"lobby" chat room (530). The lobby serves as the entry point into the gaming environment. Alternatively, it is possible for the verification application to be designed to automatically invoke the connection and launch the application

upon successful verification.

In either case, on the user's first visit, the user is prompted to register,

and does register with the service via central controller at steps 535 and 540 so

that information can be gathered as necessary prior to game play. A registration form (or other means for providing the requested information) is completed by the user and may then be sent by client 110 to central controller 115 at step 545. Information completeness is checked at step 550. If the information provided by the user is incomplete, follow-up questions may be sent to the user at step 555. The user then provides answers to follow-up questions 560. This process

is repeated until the user furnishes the minimum data requirement pre-selected as a requirement for game play. Once the requisite information is furnished, the user is considered a "valid user" and a cryptographic key is transmitted to client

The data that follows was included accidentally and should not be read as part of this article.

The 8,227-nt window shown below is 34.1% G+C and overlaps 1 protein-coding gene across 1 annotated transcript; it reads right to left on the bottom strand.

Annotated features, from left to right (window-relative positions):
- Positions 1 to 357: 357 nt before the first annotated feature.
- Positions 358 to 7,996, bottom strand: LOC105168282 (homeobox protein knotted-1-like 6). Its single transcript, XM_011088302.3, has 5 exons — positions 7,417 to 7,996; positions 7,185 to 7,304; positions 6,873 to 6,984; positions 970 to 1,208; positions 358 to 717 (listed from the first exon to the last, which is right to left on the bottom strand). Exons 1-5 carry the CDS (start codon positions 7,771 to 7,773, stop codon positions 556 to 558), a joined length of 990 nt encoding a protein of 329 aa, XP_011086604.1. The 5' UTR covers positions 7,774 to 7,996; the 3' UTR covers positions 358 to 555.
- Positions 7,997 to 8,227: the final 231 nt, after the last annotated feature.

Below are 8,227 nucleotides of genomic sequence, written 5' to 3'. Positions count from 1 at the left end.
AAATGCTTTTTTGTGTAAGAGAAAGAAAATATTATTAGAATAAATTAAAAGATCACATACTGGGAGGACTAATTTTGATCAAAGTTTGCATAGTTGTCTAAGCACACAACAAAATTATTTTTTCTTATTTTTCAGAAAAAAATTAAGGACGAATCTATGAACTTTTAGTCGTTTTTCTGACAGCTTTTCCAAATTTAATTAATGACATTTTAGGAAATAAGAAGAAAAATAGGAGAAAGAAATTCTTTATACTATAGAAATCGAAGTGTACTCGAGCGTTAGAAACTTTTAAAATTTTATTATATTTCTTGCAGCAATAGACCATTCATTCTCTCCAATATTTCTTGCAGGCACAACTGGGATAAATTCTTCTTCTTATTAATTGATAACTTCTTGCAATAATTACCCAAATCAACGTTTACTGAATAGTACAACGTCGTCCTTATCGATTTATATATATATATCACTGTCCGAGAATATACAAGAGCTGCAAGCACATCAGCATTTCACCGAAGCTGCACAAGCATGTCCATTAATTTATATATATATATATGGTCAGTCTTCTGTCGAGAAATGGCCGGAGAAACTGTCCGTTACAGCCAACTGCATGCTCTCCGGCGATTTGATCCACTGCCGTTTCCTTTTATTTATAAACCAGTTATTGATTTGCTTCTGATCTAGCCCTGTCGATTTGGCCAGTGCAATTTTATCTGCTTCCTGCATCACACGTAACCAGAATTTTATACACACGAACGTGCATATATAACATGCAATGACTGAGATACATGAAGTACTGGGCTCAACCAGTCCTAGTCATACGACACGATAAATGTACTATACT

110 permitting user to access the applications and the lobby area. The cryptographic key is used in connection with cryptography applications 320 to control access to applications and resources resident on central controller 115.

The user next enters the lobby at step 570. The lobby is a chat room

where the user can select, via various buttons, hyperlinks, pull down menus, etc, other chat rooms and/or the application/game in which the user wishes to participate. In order to participate in a particular application/game, the user should preferably maintain a local copy of the application/game at client 110. In some cases, the user will receive the application as part of an application emailed to him or her as discussed above. Alternatively, the user can download

the application from a website or from central controller 115. The important point is that control is established such that central controller 115 preferably will not permit a user to select an application which is determined not to be locally

resident at user's client. This control may be established by, for example,